Habana Y El Yuma
Night of the
Ive had this fantasy to record in Cuba for
awhile now. It began during my first trip to Havana in April of
2000. Manolito Simonet invited me to hang out with him at Egrem
Studios while he was producing a project there.
is the old Egrem, in Centro, not the newer one in Miramar. Walking
into that place, I had a feeling Id only experienced once
before in my life. It was as if you could feel the spirit of each
and every musician that had ever laid tracks there, as though the
place was full of ghosts. Im not exactly sure when this studio
was built, but its definitely been around since the early
sixties, if not before. Every important Cuban record of the last
fifty years or so was recorded there. Beny Moré, Peruchín,
Celia Cruz, Orchesta Aragon, even Nat Cole had recorded in this
room. If youve seen the Buena Vista Social Club movie, then
youve seen the studio. They recorded there, too. You can get
a good look at it when the camera goes circling around Ibrahim Ferrer
and Omara Portuondo as they sing Dos Gardenias. Try not to
And the other time I experienced this same feeling
of a room still inhabited by the echoes of the music made there?
It was when I went to Capital Records on Vine in Hollywood to get
some mastering done. The engineer gave me a tour of the studio,
and if you squinted, you could almost see Sinatra and Nelson Riddle
or Count Basie working away.
But back to Egrem in 2000. Manolito was in there
producing a record for them called Las Nuevas Estrellas De Aerito.
I spent several afternoons hanging out there with Manolito and his
musicians, watching them lay down tracks. Once, during a break,
I sat down at the old nine foot Steinway and played. As I was playing,
I realized who else had played this same piano: Lilí Martinez,
Bebo Valdés and his son Chucho, Rubén Gonzalez, Peruchín,
Gonzalo Rubalcaba, Emiliano Salvador, probably even Nat Cole. It
made the hair stand up on the back of my neck.
Ever since then, Ive wanted to record in
Cuba, preferably at that studio. Yes, there are far better studios
in Havana, but the vibe there has to be experienced to be believed.
I started thinking about it while I was there. The console is a
decent MCI, and the 24 track is a Studer. The microphone collection
is wonderfultalk about vintage mics, theyve got them.
You can get a great sound in that room. I wouldnt want to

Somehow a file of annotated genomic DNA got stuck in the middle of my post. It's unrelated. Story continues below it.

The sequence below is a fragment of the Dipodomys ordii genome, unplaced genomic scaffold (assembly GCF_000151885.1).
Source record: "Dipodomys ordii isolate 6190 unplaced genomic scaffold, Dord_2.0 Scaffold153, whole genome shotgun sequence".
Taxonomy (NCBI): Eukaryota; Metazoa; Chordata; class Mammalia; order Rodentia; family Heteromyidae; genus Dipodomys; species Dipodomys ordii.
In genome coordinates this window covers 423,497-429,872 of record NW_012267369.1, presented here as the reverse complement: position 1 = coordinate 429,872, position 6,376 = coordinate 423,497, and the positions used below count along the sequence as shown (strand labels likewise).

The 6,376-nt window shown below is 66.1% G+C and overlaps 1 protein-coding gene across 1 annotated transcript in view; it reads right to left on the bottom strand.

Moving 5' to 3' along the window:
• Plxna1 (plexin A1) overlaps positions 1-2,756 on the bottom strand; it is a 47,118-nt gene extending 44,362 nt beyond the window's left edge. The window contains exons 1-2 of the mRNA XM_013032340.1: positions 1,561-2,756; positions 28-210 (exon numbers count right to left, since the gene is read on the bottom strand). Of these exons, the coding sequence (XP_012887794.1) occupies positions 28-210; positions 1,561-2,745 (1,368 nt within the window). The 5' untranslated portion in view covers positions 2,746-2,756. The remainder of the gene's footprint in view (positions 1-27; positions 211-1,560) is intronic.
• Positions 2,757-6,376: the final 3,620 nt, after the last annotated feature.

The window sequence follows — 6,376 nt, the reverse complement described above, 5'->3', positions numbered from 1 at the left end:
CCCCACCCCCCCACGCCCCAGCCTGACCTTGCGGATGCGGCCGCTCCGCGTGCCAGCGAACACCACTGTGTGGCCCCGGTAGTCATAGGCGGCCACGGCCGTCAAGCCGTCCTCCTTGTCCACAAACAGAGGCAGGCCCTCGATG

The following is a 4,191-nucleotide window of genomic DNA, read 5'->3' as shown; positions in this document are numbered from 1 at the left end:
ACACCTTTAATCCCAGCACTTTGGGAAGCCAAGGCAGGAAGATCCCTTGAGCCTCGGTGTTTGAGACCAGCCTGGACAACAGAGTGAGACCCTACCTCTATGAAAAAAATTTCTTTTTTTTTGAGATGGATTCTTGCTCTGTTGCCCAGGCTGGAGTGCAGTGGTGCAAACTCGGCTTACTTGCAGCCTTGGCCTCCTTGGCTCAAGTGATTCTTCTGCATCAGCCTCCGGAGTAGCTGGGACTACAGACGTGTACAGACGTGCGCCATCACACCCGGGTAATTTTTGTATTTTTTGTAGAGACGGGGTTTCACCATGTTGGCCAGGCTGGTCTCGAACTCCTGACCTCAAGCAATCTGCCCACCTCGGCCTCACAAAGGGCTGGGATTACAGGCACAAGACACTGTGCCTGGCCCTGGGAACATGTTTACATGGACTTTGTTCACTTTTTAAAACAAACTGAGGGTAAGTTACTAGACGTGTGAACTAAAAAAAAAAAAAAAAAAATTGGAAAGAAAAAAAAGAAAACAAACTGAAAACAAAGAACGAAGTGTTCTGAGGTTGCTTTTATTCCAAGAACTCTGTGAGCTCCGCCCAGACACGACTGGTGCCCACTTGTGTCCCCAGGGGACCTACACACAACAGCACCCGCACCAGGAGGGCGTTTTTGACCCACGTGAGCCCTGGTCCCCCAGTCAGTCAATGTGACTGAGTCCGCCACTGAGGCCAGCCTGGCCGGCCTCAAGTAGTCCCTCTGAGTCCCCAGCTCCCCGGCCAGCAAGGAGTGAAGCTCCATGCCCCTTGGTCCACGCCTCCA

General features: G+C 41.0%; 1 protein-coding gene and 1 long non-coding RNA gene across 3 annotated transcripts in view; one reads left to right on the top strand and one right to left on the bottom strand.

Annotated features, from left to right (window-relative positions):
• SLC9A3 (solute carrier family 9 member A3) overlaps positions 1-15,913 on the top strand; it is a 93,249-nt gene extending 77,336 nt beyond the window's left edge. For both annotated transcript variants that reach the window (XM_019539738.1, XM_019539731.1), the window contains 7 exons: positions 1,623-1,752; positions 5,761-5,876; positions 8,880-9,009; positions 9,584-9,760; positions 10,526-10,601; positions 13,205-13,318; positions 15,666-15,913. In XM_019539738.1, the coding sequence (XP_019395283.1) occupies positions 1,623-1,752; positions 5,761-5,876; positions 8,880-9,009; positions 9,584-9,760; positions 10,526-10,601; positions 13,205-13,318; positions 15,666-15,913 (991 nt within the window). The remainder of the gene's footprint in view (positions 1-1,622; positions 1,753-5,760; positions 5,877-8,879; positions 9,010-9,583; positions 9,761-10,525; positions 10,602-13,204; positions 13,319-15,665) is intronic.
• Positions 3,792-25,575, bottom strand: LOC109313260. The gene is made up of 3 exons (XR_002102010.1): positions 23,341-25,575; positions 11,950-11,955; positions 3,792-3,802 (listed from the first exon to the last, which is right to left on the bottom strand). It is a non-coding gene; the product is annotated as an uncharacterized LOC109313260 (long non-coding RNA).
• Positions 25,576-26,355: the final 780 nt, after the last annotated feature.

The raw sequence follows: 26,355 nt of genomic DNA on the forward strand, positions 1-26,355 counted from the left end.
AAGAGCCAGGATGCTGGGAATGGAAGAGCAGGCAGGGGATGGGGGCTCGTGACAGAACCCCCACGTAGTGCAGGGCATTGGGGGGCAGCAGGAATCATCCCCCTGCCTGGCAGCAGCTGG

mix there, but for tracking, theres no doubt that you can
put down a clean signal on tape and get good sounds.
But Egrems rate was a bit out of my budget.
Its a fair rate, less than what you would pay for a comparable
studio in the states, but doing these records independently means
having to be very frugal with the recording budget.
So the idea was put into the someday
folder. On my second trip to Havana, I was invited to one of Klimaxs
rehearsals by my friend Marcos Crego, their piano player. They rehearse
in this old theater that is on the second floor of a community building
in Marianao, a suburb of Havana. The theater has a huge stage, and
Klimax had their full sound crew there. Later that night, Marcos
and I went over to Pilotos house, where they were mixing some
demos of some new Klimax tunes. I asked Marcos where they recorded
them, and he said, at the theater! They had recorded
there with two ADATs, and the sound quality was good! A light bulb
went off in my mind. This was how I could record in Cuba on the
cheap. If I bought myself some portable digital recording equipment
with the money I had put aside for studio rentals for the next album,
I could record anywhere I wanted to. I bounced the idea off of Marcos,
and he said, como no? Why not, indeed.
There must be at least five or six different
types of taxis in Havana. It can be pretty confusing at first, but read
on, and you'll save some bucks when you're there.
The cream of the crop are the air-conditioned,
metered tourist taxis. These range from brand new Mercedes to itty bitty
Japanese subcompacts, and the rates on the meter generally increase with
size and comfort of the car.
Still, they are relatively cheap compared
to taxis in most large cities, and there are times when they will be cheaper
than the unmetered taxis. You can go a long way for about three bucks.
Then there are the peso taxis. The black
and yellow Russian bulit Ladas don't have meters, and generally will ask
a foreigner for a fare in dollars. Feel free to negotiate, or refuse if
you think it's too high. Late at night, coming out of the clubs, these
guys ask exhorbitant rates from extranjeros, so just head straight
for a metered taxi, or you're going to pay double. But, if you're traveling
with Cuban friends, you might just be able to pay ten pesos, like the
Taxi Colectivos are the huge lumbering
behemoths that travel along fixed routes. The fare is fixed at ten pesos,
but the deal is they travel from point to point like a bus, they won't
take you door to door. They aren't supposed to take foreigners, and often
will ask one for a dollar for the ride. This can still be a bargain, depending
on the destination.